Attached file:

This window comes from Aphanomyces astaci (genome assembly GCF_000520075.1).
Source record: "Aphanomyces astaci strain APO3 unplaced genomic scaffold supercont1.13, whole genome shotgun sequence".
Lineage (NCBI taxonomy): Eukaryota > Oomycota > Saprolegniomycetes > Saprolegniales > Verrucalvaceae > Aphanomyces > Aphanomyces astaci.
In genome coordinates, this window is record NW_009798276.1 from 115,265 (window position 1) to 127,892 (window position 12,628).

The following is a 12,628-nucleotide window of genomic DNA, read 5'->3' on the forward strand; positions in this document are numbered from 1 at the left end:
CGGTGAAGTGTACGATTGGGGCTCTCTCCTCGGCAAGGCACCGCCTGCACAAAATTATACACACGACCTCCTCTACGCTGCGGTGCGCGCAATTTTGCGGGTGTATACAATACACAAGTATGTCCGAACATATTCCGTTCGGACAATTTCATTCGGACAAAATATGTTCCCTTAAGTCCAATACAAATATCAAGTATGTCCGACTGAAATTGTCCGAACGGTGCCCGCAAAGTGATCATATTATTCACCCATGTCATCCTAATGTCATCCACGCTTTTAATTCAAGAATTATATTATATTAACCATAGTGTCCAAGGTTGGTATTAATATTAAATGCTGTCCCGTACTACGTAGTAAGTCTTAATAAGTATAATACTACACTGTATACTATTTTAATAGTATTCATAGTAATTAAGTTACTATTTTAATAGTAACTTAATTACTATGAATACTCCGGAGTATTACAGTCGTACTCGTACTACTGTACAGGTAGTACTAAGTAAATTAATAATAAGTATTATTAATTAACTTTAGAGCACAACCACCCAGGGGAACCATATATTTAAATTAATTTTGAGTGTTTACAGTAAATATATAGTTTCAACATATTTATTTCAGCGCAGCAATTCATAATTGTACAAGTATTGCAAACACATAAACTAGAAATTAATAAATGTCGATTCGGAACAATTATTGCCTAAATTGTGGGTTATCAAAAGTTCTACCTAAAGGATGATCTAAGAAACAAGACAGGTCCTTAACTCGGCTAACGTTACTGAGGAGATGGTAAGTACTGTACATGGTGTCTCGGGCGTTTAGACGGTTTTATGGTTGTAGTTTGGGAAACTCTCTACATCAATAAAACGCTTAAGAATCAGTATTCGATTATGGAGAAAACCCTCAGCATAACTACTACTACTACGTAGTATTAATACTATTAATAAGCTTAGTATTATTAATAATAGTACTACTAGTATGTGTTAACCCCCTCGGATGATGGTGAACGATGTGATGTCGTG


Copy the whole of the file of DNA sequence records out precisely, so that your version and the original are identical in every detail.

This window comes from Aphanomyces astaci (genome assembly GCF_000520075.1).
Source record: "Aphanomyces astaci strain APO3 unplaced genomic scaffold supercont1.13, whole genome shotgun sequence".
Lineage (NCBI taxonomy): Eukaryota > Oomycota > Saprolegniomycetes > Saprolegniales > Verrucalvaceae > Aphanomyces > Aphanomyces astaci.
In genome coordinates, this window is record NW_009798276.1 from 115,265 (window position 1) to 127,892 (window position 12,628).

The following is a 12,628-nucleotide window of genomic DNA, read 5'->3' on the forward strand; positions in this document are numbered from 1 at the left end:
CGGTGAAGTGTACGATTGGGGCTCTCTCCTCGGCAAGGCACCGCCTGCACAAAATTATACACACGACCTCCTCTACGCTGCGGTGCGCGCAATTTTGCGGGTGTATACAATACACAAGTATGTCCGAACATATTCCGTTCGGACAATTTCATTCGGACAAAATATGTTCCCTTAAGTCCAATACAAATATCAAGTATGTCCGACTGAAATTGTCCGAACGGTGCCCGCAAAGTGATCATATTATTCACCCATGTCATCCTAATGTCATCCACGCTTTTAATTCAAGAATTATATTATATTAACCATAGTGTCCAAGGTTGGTATTAATATTAAATGCTGTCCCGTACTACGTAGTAAGTCTTAATAAGTATAATACTACACTGTATACTATTTTAATAGTATTCATAGTAATTAAGTTACTATTTTAATAGTAACTTAATTACTATGAATACTCCGGAGTATTACAGTCGTACTCGTACTACTGTACAGGTAGTACTAAGTAAATTAATAATAAGTATTATTAATTAACTTTAGAGCACAACCACCCAGGGGAACCATATATTTAAATTAATTTTGAGTGTTTACAGTAAATATATAGTTTCAACATATTTATTTCAGCGCAGCAATTCATAATTGTACAAGTATTGCAAACACATAAACTAGAAATTAATAAATGTCGATTCGGAACAATTATTGCCTAAATTGTGGGTTATCAAAAGTTCTACCTAAAGGATGATCTAAGAAACAAGACAGGTCCTTAACTCGGCTAACGTTACTGAGGAGATGGTAAGTACTGTACATGGTGTCTCGGGCGTTTAGACGGTTTTATGGTTGTAGTTTGGGAAACTCTCTACATCAATAAAACGCTTAAGAATCAGTATTCGATTATGGAGAAAACCCTCAGCATAACTACTACTACTACGTAGTATTAATACTATTAATAAGCTTAGTATTATTAATAATAGTACTACTAGTATGTGTTAACCCCCTCGGATGATGGTGAACGATGTGATGTCGTG